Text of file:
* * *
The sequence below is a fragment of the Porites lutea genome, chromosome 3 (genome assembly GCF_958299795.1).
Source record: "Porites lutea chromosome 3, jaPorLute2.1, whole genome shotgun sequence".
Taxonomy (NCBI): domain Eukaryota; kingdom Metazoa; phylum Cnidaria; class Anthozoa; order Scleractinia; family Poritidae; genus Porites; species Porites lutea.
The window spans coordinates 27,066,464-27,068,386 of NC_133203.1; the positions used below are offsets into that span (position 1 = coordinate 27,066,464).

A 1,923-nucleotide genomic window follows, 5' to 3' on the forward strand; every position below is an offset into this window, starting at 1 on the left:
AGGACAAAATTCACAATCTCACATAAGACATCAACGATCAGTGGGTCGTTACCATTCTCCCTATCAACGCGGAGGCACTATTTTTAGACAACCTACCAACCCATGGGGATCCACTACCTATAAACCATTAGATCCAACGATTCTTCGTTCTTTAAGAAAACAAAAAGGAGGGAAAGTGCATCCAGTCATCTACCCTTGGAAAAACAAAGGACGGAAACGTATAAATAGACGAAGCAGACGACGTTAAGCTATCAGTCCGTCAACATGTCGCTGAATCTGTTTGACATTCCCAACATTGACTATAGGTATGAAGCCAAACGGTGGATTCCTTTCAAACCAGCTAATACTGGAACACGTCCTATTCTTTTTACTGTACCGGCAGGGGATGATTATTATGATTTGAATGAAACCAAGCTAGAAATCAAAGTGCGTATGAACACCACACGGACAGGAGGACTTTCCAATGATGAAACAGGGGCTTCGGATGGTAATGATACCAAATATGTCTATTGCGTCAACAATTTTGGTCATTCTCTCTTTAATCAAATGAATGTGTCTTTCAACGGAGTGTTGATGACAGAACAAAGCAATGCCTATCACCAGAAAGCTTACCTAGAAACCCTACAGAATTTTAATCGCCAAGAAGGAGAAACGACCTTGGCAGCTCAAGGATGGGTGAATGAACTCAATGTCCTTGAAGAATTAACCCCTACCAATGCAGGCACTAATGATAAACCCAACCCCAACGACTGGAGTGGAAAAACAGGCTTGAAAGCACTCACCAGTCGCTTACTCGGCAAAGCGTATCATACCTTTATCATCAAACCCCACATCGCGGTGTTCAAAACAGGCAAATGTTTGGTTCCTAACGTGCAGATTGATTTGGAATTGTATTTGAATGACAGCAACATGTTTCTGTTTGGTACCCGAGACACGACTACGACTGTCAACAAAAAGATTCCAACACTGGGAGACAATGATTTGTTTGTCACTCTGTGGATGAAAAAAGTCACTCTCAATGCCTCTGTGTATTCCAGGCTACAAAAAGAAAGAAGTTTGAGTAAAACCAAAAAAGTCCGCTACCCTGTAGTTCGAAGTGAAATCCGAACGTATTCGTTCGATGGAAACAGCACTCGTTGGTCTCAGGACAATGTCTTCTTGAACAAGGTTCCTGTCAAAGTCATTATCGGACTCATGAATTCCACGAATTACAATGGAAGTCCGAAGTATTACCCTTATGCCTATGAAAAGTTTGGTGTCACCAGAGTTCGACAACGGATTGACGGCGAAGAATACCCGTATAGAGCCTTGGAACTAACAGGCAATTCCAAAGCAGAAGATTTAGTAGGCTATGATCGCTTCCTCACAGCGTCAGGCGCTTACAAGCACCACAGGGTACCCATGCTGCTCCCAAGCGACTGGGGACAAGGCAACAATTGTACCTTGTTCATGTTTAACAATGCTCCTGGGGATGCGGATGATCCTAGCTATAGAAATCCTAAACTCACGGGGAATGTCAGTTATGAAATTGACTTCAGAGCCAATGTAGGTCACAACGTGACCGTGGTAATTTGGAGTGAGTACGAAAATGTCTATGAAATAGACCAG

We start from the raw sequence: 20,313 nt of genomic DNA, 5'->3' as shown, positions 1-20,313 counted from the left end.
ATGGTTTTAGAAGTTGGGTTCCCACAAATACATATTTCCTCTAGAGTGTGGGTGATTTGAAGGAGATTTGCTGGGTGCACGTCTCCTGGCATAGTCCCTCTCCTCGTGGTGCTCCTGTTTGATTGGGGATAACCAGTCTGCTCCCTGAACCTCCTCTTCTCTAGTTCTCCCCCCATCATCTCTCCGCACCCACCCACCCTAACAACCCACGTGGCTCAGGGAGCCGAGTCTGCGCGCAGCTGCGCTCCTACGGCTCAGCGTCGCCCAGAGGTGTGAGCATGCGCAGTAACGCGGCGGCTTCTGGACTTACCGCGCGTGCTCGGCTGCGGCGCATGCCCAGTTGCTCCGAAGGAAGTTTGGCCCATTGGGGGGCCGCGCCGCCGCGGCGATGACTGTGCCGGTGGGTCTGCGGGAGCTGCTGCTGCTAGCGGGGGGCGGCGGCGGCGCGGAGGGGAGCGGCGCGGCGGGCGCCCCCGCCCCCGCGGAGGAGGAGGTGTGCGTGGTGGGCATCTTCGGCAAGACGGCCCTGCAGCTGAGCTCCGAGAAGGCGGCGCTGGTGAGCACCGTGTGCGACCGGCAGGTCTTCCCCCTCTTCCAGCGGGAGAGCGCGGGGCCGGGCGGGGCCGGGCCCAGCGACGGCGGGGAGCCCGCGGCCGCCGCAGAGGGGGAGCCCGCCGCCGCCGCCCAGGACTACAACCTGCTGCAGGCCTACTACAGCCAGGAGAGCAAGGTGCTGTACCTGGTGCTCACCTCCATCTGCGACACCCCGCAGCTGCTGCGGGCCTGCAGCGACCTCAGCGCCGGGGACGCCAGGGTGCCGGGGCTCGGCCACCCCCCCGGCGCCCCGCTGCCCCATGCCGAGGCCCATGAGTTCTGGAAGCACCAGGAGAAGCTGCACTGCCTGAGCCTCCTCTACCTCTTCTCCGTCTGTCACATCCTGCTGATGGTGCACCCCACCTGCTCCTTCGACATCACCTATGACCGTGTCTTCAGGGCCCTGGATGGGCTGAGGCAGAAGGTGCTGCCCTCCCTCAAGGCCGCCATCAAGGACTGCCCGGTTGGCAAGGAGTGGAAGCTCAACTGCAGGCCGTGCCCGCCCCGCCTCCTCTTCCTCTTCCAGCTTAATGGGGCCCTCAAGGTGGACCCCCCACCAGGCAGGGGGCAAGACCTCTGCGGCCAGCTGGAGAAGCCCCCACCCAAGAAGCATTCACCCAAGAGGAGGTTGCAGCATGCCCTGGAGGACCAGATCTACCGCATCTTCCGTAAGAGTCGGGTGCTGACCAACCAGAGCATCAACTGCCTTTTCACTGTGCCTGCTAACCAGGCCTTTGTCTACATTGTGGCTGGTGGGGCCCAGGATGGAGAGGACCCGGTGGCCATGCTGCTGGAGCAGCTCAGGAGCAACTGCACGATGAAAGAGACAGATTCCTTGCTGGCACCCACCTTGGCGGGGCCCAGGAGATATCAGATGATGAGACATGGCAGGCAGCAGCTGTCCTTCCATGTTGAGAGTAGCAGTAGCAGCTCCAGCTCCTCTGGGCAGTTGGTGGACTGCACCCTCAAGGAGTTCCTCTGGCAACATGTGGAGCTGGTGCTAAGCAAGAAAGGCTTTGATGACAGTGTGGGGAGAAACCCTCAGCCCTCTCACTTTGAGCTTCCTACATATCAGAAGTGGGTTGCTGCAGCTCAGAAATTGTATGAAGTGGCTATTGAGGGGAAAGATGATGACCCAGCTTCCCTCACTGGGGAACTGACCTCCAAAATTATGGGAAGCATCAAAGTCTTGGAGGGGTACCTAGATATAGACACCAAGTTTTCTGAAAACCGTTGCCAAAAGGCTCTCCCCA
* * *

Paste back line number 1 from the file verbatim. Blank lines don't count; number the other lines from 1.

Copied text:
The sequence below is a fragment of the Porites lutea genome, chromosome 3 (genome assembly GCF_958299795.1).